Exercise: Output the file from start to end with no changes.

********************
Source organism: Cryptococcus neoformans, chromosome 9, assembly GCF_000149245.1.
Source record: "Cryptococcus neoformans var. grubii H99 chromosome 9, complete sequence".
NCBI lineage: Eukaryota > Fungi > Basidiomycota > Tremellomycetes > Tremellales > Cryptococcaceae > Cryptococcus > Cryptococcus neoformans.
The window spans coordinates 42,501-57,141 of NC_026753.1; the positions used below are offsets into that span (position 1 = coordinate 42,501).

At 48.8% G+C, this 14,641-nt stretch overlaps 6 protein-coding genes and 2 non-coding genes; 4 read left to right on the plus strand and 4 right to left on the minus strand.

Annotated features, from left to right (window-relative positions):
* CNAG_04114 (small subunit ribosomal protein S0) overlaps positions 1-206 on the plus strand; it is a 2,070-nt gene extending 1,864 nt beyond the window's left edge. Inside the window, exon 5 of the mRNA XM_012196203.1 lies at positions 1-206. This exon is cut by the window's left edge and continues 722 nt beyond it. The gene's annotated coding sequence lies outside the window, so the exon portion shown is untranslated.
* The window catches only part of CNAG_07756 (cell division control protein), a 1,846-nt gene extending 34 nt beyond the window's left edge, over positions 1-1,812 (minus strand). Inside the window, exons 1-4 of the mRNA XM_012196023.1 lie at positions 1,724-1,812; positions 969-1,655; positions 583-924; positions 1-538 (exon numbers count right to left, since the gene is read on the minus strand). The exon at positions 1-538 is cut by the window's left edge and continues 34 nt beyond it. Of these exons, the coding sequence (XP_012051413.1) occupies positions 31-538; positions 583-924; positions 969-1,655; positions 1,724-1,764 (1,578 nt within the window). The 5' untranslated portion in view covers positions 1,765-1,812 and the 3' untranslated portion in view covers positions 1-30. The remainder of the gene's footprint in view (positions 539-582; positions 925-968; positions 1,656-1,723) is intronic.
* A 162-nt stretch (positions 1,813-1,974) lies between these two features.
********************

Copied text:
Source organism: Cryptococcus neoformans, chromosome 9, assembly GCF_000149245.1.
Source record: "Cryptococcus neoformans var. grubii H99 chromosome 9, complete sequence".
NCBI lineage: Eukaryota > Fungi > Basidiomycota > Tremellomycetes > Tremellales > Cryptococcaceae > Cryptococcus > Cryptococcus neoformans.
The window spans coordinates 42,501-57,141 of NC_026753.1; the positions used below are offsets into that span (position 1 = coordinate 42,501).

At 48.8% G+C, this 14,641-nt stretch overlaps 6 protein-coding genes and 2 non-coding genes; 4 read left to right on the plus strand and 4 right to left on the minus strand.

Annotated features, from left to right (window-relative positions):
* CNAG_04114 (small subunit ribosomal protein S0) overlaps positions 1-206 on the plus strand; it is a 2,070-nt gene extending 1,864 nt beyond the window's left edge. Inside the window, exon 5 of the mRNA XM_012196203.1 lies at positions 1-206. This exon is cut by the window's left edge and continues 722 nt beyond it. The gene's annotated coding sequence lies outside the window, so the exon portion shown is untranslated.
* The window catches only part of CNAG_07756 (cell division control protein), a 1,846-nt gene extending 34 nt beyond the window's left edge, over positions 1-1,812 (minus strand). Inside the window, exons 1-4 of the mRNA XM_012196023.1 lie at positions 1,724-1,812; positions 969-1,655; positions 583-924; positions 1-538 (exon numbers count right to left, since the gene is read on the minus strand). The exon at positions 1-538 is cut by the window's left edge and continues 34 nt beyond it. Of these exons, the coding sequence (XP_012051413.1) occupies positions 31-538; positions 583-924; positions 969-1,655; positions 1,724-1,764 (1,578 nt within the window). The 5' untranslated portion in view covers positions 1,765-1,812 and the 3' untranslated portion in view covers positions 1-30. The remainder of the gene's footprint in view (positions 539-582; positions 925-968; positions 1,656-1,723) is intronic.
* A 162-nt stretch (positions 1,813-1,974) lies between these two features.